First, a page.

‘Crossing the Divide’
Ryan Summerlin February 16, 2014
VAIL — It may be the middle of winter, but some Colorado fat tire enthusiasts are already looking forward to summer. And excitement for the summer biking season is only a side effect of the International Mountain Biking Association’s new film “Crossing the Divide.”
The true purpose of the 6-minute video, much of which takes place on trails in Vail, is to encourage conservation and recreation communities to continue to work together to create bike-friendly land protection designations.
For the Vail Valley, cooperation between such groups could lead to a more robust network of trails in the area, like a connector between the popular North Trail and Booth Falls trail in Vail, said Aaron Clark, of the International Mountain Biking Association.
“We’ve worked together with the conservation community to make something like that connection possible,” Clark said. “We’re hoping to have a trail go along the aspens there.”
Most of the riding in “Crossing the Divide” — beautiful, sweeping shots of picturesque trails — takes place on the North Trail, Spraddle Creek and Son of Middle Creek trails near the area of the potential connector. And while the subject of the short film is the pending federal legislation that seeks to protect land in Eagle Summit and Pitkin counties, it seeks to appeal to anyone interested in mountain biking in the Rocky Mountains and showcases the beauty of the area in the process.
“The message is as simple as ‘Get outdoors and enjoy,’” said Peter Geyer, of the Vail Valley Mountain Biking Association, which supported the International Mountain Biking Association in the production of the film. “And that is the message we need to embrace. More people getting out and enjoying these trails will encourage the creation of more trail connections linking together in Eagle County, while also keeping in mind environmentally safe and special management areas. It will give people ownership through small backyards with stewardship programs, taking care of something that will be here for years for us to enjoy.”
Another group that supported the production of the film is the Wilderness Workshop, one of a number of conservation groups that have worked to incorporate the interests of the International Mountain Biking Association’s chapters as a way to enhance public support.
“The challenges to successful public land conservation efforts are daunting,” said Wilderness Workshop Executive Director Sloan Shoemaker. “Now more than ever, people who share conservation as a common core value need to join hands and work together if we are to protect the natural areas that sustain us.”
While the International Mountain Biking Association has worked closely with the legislative sponsors of the recent land protection proposals such as Congressman Jared Polis and Senator Mark Udall, Clark says there’s still much to be done.
“We want to ensure that future legislation for [Eagle County] is more bike-friendly, while providing the necessary protections that we all rely upon for keeping these places beautiful,” Clark said. “This video shows that we are well on our way to making that happen.”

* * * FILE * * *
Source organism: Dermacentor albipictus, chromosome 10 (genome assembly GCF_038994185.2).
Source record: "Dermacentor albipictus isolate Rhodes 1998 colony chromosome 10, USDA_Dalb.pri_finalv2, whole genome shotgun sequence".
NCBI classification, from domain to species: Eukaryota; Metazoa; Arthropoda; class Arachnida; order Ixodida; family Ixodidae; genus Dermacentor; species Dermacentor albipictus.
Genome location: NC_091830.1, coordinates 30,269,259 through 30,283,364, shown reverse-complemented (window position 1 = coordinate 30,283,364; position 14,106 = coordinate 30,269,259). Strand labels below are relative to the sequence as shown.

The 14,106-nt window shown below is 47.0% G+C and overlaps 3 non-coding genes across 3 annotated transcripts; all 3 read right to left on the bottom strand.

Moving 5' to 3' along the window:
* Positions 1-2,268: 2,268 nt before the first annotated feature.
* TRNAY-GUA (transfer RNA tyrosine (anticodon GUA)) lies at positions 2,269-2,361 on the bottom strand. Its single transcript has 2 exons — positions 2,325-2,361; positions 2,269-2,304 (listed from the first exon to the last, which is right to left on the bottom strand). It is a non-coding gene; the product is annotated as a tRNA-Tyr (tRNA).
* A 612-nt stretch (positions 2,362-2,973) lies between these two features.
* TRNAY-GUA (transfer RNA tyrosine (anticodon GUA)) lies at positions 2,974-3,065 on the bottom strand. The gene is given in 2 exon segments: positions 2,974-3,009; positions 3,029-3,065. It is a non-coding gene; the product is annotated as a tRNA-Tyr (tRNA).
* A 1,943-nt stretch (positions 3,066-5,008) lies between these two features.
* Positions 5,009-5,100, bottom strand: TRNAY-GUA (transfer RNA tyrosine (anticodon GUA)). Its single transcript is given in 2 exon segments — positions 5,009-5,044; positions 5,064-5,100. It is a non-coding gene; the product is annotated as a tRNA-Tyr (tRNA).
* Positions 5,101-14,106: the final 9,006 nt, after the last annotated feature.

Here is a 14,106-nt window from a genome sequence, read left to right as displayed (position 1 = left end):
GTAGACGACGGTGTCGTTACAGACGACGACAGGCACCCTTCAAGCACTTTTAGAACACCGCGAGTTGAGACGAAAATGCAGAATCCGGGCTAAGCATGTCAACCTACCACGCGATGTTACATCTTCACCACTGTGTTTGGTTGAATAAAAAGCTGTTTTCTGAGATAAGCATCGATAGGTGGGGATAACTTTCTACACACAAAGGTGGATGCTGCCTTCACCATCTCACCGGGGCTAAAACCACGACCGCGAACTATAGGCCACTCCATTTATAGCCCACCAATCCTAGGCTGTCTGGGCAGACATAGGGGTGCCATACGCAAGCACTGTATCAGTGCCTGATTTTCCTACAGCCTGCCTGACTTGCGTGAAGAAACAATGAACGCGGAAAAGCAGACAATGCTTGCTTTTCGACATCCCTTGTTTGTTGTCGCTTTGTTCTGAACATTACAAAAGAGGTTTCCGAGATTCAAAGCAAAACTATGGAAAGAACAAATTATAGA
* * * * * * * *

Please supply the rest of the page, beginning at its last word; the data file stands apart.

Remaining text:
The film begins by recalling the “Hidden Gems” wilderness proposal from 2009, and why it wasn’t successful.
“While wilderness designations provide a high standard of land protection, they also can curtail some forms of recreation,” the film’s narrator says. “While a land protection package for Central Colorado has yet to be passed, the idea is gaining the broad community support it lacked a few years ago. Mountain bikers and conservationists are discovering they share the same values, and together, can be more effective at looking out for their interests and their communities.”
Geyer says at the core of the issue, however, is the same challenge that most new efforts face: money.
“Here in Eagle County, there is not enough funding for trails to fix those in existence or to create new trails,” Geyer said. “The federal government and the International Mountain Biking Association are opening their arms to the Vail Valley Mountain Bike Association, and working harder to bring communities to the table.”
He said the group is off to a good start, but that more cooperation needs to happen, especially in grass-roots efforts.
“Many Eagle County outdoor clubs are reluctant to work with federal government agencies based on their perception that we are closed (to collaboration),” Geyer said. “But government can be better partners in local efforts and has worked with Vail Valley Mountain Bike Association with open arms, gaining access to repair and build trails for all user groups.”
To get involved with the Vail Valley Mountain Bike Association’s efforts, Geyer says the best place to start is by becoming a member of the group and contributing some volunteer hours.
“People seem to find the trail work we do very rewarding,” he said. “They also learn a lot about trail construction in the process.”
For more information, visit the Vail Valley Mountain Bike Association is online at www.vvmba.org.
“Crossing the Divide” was produced by the Grit & Thistle Film Company of Salida and can be viewed at vimeo.com/84260177.